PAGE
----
Of course, this camp element is out of place by itself, but it also causes some pretty basic plotting problems. When the Cybermen attack Voga, a planet made of gold, apparently the Vogans can only thing to stand around and fire their weapons at them for about twenty minutes. At this point, I’d believe that the Vogans deserved to be exterminated. If you’re being attacked by an alien allergic to the structure of your planet, it really shouldn’t be that difficult to fight them off.

Still, it isn’t as if this is the only problem with the Vogans, who really look like Pertwee-era aliens. The dialogue given to them is just terrible, full of cringe-worthy exposition. Vorus accuses his colleague, “You have the philosophy of a cringing mouse, Tyram.” Tyram responds in the spirit of this “state a character trait” game they are playing, “And you’re a gambler with a mad thirst for power.” The Vogan subplot is just terrible and seems to exist to eat up screentime. The Cybermen don’t arrive until the end of the second episode. Which, based on what we’ve seen of them, might not be a bad thing.

"We might be a pathetic bunch of tin soldiers skulking about the galaxy in an ancient spaceship, but we look fabulous!"

“We might be a pathetic bunch of tin soldiers skulking about the galaxy in an ancient spaceship, but we look fabulous!”

Revenge of the Cybermen was a series finalé from a time before the series finalé meant “bigger, loud, explosive!” and from a time when it meant “we have twenty pound and some bubble wrap… let’s make magic!” The decision to set the story on the Beacon was made to save money on sets. Apparently the subplot was developed when the production staff discovered they had more money than they thought, but obviously not enough to make it look in anyway decent.

The Vogan subplot features a random civil war involving a total of maybe five guys and stock footage from NASA that makes it look like we’ve suddenly tuned into Star Trek: Enterprise by mistake. Still, at least the behind-the-scenes stories about the location shooting are interesting, if not downright macabre. It makes the whole thing seem even worse – all those risks and potential losses of life were to produce this story. One wonders if the curse didn’t hit the production long before they entered the caves.

It's been a long road, getting from there to here...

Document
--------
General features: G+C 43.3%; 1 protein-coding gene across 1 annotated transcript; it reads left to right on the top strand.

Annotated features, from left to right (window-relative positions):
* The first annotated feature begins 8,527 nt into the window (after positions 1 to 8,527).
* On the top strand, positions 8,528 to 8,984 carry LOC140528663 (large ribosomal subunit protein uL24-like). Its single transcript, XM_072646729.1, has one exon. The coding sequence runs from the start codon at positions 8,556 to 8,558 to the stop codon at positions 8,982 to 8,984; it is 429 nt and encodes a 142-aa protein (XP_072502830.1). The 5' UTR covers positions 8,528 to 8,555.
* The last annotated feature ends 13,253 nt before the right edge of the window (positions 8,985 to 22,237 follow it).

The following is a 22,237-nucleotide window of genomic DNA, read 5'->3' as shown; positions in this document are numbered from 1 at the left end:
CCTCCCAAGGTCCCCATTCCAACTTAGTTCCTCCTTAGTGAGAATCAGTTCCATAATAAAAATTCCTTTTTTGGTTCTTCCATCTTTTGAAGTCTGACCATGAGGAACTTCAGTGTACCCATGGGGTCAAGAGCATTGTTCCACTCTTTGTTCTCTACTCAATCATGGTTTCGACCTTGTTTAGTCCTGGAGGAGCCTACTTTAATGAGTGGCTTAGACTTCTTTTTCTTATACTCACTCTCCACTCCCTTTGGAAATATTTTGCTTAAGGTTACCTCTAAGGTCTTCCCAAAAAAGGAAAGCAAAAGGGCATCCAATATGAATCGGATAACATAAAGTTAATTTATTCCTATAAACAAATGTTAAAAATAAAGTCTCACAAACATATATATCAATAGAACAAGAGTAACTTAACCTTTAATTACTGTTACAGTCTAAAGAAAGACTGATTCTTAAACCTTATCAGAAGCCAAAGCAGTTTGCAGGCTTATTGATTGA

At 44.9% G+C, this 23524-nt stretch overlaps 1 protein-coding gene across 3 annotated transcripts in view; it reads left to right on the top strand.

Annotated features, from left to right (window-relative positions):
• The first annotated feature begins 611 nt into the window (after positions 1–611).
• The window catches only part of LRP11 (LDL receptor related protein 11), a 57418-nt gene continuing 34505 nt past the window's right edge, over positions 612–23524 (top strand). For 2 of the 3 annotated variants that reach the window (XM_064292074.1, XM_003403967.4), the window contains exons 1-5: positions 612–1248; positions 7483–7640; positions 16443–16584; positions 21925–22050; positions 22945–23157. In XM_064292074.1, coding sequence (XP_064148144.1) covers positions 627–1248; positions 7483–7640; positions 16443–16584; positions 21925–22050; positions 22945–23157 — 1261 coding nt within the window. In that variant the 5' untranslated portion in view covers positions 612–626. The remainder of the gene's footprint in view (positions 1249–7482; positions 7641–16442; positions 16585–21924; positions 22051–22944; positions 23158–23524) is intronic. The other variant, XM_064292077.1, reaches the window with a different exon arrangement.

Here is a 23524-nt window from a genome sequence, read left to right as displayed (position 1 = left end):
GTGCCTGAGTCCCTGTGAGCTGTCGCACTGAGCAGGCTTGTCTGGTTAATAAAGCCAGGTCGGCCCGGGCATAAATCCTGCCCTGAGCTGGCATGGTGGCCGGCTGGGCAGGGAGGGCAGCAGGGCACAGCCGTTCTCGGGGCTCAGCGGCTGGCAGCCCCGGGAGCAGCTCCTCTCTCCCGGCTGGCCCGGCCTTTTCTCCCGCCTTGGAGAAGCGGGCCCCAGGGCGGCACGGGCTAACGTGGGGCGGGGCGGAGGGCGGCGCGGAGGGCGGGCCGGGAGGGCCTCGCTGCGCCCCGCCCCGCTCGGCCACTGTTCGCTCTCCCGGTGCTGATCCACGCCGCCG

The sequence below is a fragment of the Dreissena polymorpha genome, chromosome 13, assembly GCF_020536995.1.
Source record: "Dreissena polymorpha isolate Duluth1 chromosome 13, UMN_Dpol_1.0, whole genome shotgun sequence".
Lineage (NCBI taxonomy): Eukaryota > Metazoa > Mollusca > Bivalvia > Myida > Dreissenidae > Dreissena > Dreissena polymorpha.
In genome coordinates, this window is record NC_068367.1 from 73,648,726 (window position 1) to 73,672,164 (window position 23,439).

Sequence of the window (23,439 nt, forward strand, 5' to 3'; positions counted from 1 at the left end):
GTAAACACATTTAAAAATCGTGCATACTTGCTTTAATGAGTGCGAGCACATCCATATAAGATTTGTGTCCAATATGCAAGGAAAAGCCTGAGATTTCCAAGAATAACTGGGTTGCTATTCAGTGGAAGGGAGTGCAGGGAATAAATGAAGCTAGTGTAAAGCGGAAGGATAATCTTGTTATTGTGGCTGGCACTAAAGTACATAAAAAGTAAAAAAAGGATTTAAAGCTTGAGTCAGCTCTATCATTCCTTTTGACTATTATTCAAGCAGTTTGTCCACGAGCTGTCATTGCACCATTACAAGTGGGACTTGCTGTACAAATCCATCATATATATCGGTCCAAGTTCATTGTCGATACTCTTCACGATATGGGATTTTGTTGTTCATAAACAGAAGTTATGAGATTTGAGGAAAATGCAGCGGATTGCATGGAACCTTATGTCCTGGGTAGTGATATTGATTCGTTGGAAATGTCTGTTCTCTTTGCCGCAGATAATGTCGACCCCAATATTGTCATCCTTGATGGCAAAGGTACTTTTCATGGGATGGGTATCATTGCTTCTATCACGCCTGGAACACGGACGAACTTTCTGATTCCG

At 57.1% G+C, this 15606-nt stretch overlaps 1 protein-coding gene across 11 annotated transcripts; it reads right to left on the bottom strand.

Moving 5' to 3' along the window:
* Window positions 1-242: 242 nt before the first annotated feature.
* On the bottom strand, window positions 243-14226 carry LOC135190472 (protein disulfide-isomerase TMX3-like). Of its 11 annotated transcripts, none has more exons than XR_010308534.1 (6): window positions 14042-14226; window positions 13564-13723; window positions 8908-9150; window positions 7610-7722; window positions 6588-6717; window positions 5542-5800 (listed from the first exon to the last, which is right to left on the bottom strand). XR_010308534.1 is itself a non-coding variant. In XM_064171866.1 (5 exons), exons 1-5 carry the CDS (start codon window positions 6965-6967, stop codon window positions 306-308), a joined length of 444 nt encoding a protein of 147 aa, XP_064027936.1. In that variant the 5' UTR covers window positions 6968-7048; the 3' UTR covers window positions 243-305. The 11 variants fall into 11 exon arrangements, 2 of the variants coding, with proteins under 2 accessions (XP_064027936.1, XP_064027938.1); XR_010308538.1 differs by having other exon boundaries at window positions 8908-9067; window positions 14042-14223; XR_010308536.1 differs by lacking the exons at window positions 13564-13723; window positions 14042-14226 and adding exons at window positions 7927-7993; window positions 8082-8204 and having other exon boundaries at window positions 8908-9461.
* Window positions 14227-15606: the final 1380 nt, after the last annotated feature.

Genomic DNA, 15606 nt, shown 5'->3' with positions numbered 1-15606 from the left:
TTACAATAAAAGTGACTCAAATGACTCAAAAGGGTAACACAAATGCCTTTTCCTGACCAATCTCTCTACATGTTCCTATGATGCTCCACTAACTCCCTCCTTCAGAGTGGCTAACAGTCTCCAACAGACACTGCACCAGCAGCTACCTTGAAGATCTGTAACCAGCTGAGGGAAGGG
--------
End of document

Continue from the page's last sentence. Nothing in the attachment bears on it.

It’s been a long road, getting from there to here…

We also get the Doctor’s surreal cold-blooded torture of the traitor Kellman. When Kellman refuses to cooperate, the Doctor threatens him with a Cybermat. “After you’ve been bitten, Kellman,” he explains, “you’ll have just ten seconds to remember where that pentalium drive is, if you want to live.” Of course, he doesn’t follow through on it, but it’s a weirdly unnerving scene. Especially since Tom Baker is gleefully grinning throughout. It feels distinctly out of character. Indeed, I could only imagine the Sixth Doctor feeling comfortable making such a threat.

There are, as ever, a few interesting ideas here, but they are more thoroughly buried than in most stories. I like that Kellman is a double agent, and I like that his death isn’t poetic – I can’t help but feel things might be a bit more ambiguous if he’d survived, but I like the fact that he is more than just the weasel he appears to be when he first appears. Of course, Jeremy Wilkin doesn’t give an exceptionally ambiguous performance and Kellman isn’t an especially deep character, but at least he’s more than some stupid patsy for the Cybermen.

Anyone for reshoots?

Anyone for reshoots?

After all, it’s hard to imagine that former traitors to the Cybermen speak that highly of their former employers, given that they tend to fall into the genocidal and treacherous school of Doctor Who villains. (See further, the Daleks.) I can’t help but feel that a smarter script would have used gold as a stronger thematic element and made Kellman a more complex character. Still, at least he isn’t among the story’s weaker elements.

I also think that it’s an interesting narrative idea to focus the bulk of an entire season around one location. Although enforced by budgetary concerns, it is fun to see the Doctor visit the same place in multiple times. It gives a real sense of time travel – that the TARDIS isn’t just hoping around and impossibly vast universe, that it’s moving through time. Of course, the fact that this is set “thousands of years before” The Ark in Space suggests that these space stations are built to last.

Talk about a half-Baker'ed idea...

Talk about a half-Baker’ed idea…

And, unfortunately, that’s about it as far as recommending this serial goes. Revenge of the Cyberman might not be the worst Tom Baker serial produced, but it’s certainly the weakest one for his first few years. It’s poorly-judged, clunky, trite, awkward and doesn’t seem to have any interest in engaging its audience at all. It really is just bad television.